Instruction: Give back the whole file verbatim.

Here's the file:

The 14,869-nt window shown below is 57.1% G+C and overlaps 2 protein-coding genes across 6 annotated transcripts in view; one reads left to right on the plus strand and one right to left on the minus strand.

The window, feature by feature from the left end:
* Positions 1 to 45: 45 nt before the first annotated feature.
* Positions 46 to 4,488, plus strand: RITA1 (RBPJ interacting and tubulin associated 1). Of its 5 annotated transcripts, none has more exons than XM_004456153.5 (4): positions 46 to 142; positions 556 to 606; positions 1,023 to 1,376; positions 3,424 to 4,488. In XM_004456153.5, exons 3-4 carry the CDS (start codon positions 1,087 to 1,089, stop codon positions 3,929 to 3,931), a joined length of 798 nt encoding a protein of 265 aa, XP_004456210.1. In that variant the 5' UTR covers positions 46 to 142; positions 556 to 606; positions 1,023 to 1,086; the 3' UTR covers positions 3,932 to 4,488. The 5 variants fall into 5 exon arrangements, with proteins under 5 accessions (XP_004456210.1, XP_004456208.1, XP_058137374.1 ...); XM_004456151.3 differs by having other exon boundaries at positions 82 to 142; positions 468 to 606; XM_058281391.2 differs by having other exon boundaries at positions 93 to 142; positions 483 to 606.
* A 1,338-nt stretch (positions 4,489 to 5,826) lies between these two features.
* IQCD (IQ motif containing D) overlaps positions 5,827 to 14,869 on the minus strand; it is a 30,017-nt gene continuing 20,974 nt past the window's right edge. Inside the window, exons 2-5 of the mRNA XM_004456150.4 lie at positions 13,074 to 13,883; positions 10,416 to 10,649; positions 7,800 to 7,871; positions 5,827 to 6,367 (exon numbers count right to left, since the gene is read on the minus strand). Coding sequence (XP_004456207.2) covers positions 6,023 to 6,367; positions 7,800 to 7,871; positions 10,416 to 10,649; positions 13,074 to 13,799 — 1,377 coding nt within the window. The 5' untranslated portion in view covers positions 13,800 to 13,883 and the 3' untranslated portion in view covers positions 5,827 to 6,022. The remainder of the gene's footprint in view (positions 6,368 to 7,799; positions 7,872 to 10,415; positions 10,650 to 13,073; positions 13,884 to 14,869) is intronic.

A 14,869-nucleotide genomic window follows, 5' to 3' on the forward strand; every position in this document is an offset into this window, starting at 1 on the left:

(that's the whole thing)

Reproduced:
The 14,869-nt window shown below is 57.1% G+C and overlaps 2 protein-coding genes across 6 annotated transcripts in view; one reads left to right on the plus strand and one right to left on the minus strand.

The window, feature by feature from the left end:
* Positions 1 to 45: 45 nt before the first annotated feature.
* Positions 46 to 4,488, plus strand: RITA1 (RBPJ interacting and tubulin associated 1). Of its 5 annotated transcripts, none has more exons than XM_004456153.5 (4): positions 46 to 142; positions 556 to 606; positions 1,023 to 1,376; positions 3,424 to 4,488. In XM_004456153.5, exons 3-4 carry the CDS (start codon positions 1,087 to 1,089, stop codon positions 3,929 to 3,931), a joined length of 798 nt encoding a protein of 265 aa, XP_004456210.1. In that variant the 5' UTR covers positions 46 to 142; positions 556 to 606; positions 1,023 to 1,086; the 3' UTR covers positions 3,932 to 4,488. The 5 variants fall into 5 exon arrangements, with proteins under 5 accessions (XP_004456210.1, XP_004456208.1, XP_058137374.1 ...); XM_004456151.3 differs by having other exon boundaries at positions 82 to 142; positions 468 to 606; XM_058281391.2 differs by having other exon boundaries at positions 93 to 142; positions 483 to 606.
* A 1,338-nt stretch (positions 4,489 to 5,826) lies between these two features.
* IQCD (IQ motif containing D) overlaps positions 5,827 to 14,869 on the minus strand; it is a 30,017-nt gene continuing 20,974 nt past the window's right edge. Inside the window, exons 2-5 of the mRNA XM_004456150.4 lie at positions 13,074 to 13,883; positions 10,416 to 10,649; positions 7,800 to 7,871; positions 5,827 to 6,367 (exon numbers count right to left, since the gene is read on the minus strand). Coding sequence (XP_004456207.2) covers positions 6,023 to 6,367; positions 7,800 to 7,871; positions 10,416 to 10,649; positions 13,074 to 13,799 — 1,377 coding nt within the window. The 5' untranslated portion in view covers positions 13,800 to 13,883 and the 3' untranslated portion in view covers positions 5,827 to 6,022. The remainder of the gene's footprint in view (positions 6,368 to 7,799; positions 7,872 to 10,415; positions 10,650 to 13,073; positions 13,884 to 14,869) is intronic.

A 14,869-nucleotide genomic window follows, 5' to 3' on the forward strand; every position in this document is an offset into this window, starting at 1 on the left: